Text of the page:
It is a sentiment we find also in Rand (The Fountainhead, 24):

Nothing can be reasonable or beautiful unless it's made by one central idea, and the idea sets every detail. A building is alive, like a man. Its integrity is to follow its own truth, its one single theme, and to serve its own single purpose.

Véliz notes further that the need to present a unified vision of life, an integrated Weltanschauung, led to "the essentially modern transformation of art, especially the visual arts, into didactic devices or, more interestingly, into propaganda" -- "the recruitment of the arts, literature, and learning into the service of the faith" (75). Or as Rand said: "Art is the technology of the soul." (Or as Stalin said: "The writer is the engineer of the human soul.")

Naturally it can be objected that Rand was an atheist adamantly opposed to religious belief; yet even her prototypical hero Howard Roark is described by the author as "religious in his own way". Rand's faith was a secular "religion of man", but for all that it was no less a religion in its own way. And the religious aspects of Rand's thinking manifest themselves in the typical manner: a concern with intellectual hygiene and ideological purity, a hierarchy of philosophical insight (with mere "students of Objectivism" at the periphery and trusted leaders at the core), a belief that only those who are fully committed to her own system are worthy of respect, a messianic fervor that finds release in apocalyptic visions (cf. Atlas Shrugged) and exhortations to revolutionary progress (which in Rand's view can be brought about only through a specifically philosophic revolution that will lead inevitably to a cultural and political transformation).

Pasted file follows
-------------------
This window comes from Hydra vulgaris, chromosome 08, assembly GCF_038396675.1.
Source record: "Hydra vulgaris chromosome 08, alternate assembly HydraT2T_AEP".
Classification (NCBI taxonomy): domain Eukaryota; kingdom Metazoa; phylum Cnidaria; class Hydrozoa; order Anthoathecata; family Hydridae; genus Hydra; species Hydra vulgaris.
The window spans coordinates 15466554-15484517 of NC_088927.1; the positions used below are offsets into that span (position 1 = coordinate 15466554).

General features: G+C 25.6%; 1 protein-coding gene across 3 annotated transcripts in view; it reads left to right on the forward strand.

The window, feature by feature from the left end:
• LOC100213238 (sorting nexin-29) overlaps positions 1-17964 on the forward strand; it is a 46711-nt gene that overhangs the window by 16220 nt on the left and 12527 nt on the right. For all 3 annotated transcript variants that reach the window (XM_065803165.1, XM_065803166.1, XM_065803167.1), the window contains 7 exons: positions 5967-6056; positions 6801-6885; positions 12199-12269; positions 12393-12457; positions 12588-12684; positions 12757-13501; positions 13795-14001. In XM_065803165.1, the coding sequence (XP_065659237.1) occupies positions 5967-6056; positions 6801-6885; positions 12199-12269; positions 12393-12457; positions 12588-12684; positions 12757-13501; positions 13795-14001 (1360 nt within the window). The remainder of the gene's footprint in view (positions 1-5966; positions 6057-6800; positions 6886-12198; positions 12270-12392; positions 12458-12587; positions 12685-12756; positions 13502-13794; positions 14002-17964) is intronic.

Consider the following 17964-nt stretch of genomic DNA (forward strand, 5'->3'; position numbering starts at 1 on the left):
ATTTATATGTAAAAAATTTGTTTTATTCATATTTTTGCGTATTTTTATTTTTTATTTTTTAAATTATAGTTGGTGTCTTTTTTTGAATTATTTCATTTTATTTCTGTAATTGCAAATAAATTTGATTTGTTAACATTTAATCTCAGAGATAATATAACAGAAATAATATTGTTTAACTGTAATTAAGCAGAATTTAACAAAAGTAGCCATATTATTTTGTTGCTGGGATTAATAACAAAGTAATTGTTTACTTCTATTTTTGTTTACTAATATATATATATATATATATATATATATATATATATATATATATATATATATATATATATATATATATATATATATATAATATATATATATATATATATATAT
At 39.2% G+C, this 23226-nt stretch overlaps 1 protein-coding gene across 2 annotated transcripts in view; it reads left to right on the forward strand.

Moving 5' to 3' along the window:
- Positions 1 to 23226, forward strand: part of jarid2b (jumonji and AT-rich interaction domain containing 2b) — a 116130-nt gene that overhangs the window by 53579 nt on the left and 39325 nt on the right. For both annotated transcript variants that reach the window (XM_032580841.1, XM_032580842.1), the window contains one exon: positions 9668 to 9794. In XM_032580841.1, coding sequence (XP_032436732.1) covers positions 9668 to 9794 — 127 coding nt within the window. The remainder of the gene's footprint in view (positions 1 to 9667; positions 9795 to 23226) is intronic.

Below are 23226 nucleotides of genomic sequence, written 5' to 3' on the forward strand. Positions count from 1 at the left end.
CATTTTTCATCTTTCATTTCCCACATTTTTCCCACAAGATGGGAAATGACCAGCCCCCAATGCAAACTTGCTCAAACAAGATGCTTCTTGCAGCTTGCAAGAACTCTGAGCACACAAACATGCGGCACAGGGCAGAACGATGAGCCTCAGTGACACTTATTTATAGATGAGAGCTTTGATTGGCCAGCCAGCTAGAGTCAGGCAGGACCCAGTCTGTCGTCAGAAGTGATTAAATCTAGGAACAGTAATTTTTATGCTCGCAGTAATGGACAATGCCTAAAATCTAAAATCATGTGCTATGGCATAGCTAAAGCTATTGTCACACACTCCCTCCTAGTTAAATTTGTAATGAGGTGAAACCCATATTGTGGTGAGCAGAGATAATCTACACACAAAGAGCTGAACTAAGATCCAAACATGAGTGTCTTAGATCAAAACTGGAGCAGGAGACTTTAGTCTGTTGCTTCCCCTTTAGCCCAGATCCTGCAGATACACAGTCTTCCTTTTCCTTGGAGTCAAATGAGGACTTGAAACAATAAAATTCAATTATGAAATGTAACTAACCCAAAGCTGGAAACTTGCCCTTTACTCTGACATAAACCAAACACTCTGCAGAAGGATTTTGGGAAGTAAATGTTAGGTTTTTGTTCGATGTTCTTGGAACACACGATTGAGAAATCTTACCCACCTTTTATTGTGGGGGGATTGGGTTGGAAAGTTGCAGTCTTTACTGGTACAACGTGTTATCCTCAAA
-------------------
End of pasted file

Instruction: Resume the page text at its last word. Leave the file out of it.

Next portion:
Verily can we attest that Rand is at root one of Isaiah Berlin's hedgehogs, who "knows one thing" (her own philosophy of Objectivism). She has only disdain for those "pragmatic" foxes who know many things; yet her philosophic absolutism blinds her to the fact that the industrial and American revolutions evolved out of the foxlike culture of England and America, that the Renaissance delighted in the particular not the universal, and that Aristotle was not the fountainhead but the summa of ancient Greece, which was exemplified by Odysseus (the "man of many ways") rather than by some integrated philosophical system.

The more I read of Rand; the more I realize that she is deeply Thomistic (even more than she is Aristotelian, and often more than she is individualistic -- there is a fascinating tension in her thought here). And the more I read of history, the more I realize that Rand's philosophical determinism is deeply wrong. Yes, ideas are important; but they are not the sole motor of the world. To assert so does violence to the central role of culture and history -- and of individuality itself.

Omnis res est se ipsa singularis et per nihil aliud.